Paper No. 18
Presentation Time: 8:00 AM-12:00 PM
THE ORANGEBURG AND PARLOR SCARPS: SURFICIAL CONTACTS SEPARATING THE EOCENE, PLIOCENE, AND PLEISTOCENE SEDIMENTS IN ALLENDALE, SOUTH CAROLINA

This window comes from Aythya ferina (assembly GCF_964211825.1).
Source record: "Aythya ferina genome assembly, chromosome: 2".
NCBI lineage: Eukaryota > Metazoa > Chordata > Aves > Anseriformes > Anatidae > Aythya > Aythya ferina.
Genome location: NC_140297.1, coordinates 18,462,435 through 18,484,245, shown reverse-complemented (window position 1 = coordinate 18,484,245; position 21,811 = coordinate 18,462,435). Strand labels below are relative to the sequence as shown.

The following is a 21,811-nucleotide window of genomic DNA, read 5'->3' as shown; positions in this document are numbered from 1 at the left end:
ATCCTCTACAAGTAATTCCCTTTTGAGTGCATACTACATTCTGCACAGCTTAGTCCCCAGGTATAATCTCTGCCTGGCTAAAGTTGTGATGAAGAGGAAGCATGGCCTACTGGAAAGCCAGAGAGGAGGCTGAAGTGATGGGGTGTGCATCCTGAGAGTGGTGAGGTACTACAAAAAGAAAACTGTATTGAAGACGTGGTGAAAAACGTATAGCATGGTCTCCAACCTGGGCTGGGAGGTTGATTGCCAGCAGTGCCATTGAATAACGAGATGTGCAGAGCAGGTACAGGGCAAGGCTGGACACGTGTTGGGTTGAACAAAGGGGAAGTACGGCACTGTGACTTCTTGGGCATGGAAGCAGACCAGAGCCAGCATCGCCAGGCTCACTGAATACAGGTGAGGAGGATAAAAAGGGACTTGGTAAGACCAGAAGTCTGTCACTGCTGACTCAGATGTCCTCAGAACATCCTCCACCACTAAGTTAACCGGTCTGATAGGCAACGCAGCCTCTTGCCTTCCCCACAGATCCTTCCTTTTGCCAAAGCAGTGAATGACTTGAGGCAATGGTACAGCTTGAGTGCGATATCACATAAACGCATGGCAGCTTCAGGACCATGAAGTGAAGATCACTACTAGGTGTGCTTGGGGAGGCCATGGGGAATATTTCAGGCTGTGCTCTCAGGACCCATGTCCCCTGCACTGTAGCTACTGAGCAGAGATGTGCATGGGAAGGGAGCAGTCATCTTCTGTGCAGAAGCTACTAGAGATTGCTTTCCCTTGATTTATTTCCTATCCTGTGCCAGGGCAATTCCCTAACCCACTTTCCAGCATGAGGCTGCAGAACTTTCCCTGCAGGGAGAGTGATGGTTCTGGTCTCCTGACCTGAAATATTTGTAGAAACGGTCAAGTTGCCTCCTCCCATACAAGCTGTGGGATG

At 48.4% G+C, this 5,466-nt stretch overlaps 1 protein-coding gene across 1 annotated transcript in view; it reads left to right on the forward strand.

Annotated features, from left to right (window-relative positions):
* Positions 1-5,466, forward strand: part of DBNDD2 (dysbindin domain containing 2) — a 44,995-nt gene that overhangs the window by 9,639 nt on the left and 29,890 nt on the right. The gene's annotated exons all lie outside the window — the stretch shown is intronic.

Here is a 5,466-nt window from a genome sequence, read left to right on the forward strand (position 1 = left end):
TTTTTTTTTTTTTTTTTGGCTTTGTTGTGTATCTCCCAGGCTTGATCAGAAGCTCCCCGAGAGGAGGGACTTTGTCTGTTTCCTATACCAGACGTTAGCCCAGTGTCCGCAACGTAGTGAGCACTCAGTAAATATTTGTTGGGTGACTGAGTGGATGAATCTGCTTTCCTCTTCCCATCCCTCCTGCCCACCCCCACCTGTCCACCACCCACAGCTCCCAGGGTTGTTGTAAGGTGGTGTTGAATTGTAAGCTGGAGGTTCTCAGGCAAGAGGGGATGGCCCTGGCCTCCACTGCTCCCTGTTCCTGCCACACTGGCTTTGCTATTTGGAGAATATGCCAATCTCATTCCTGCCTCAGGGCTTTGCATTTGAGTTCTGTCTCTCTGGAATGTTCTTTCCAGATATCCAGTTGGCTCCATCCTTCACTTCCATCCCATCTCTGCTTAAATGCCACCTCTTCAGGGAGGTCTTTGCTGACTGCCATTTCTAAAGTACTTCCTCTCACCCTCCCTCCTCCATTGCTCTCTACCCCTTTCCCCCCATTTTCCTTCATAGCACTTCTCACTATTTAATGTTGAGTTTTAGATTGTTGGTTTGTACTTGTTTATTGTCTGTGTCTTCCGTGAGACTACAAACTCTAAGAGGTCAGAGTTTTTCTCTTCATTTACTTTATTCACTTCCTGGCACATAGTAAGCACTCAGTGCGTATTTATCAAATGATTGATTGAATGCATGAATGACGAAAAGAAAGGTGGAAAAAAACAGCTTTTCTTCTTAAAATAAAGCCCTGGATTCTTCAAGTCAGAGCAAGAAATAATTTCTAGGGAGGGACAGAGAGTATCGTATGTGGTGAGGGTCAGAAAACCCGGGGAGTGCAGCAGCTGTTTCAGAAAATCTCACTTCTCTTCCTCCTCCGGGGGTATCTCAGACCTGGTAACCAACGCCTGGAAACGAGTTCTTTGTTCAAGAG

Detailed 1:24,000 –scale geologic mapping has defined the areal and three-dimensional distribution of preserved Eocene, Pliocene, and Pleistocene depositional systems adjacent to the Savannah River in South Carolina. Mapping was conducted on the basis of surface exposures; observations of cuttings from power-auger and hand-auger holes; and on geomorphic expression, elevation, and soil types. The Cenozoic units are bound by a number of erosional scarps. In the Allendale area, the Orangeburg scarp toes at +60 m and the Parlor scarp toes at +42.5 m. The Orangeburg scarp was formed by a sea level high stand associated with the Pliocene Duplin Formation deposits. The Parlor scarp was formed by a subsequent, lower high stand associated with the early Pleistocene Marietta unit deposits. The geomorphic and stratigraphic expression of both scarps is modified by several factors. Those factors are: the river-dominated nature of the sediments from the Savannah River; the post-depositional erosion by the Savannah, Salkehatchie, and Coosawhatchie river drainages; and eolian erosion from Carolina Bay formation.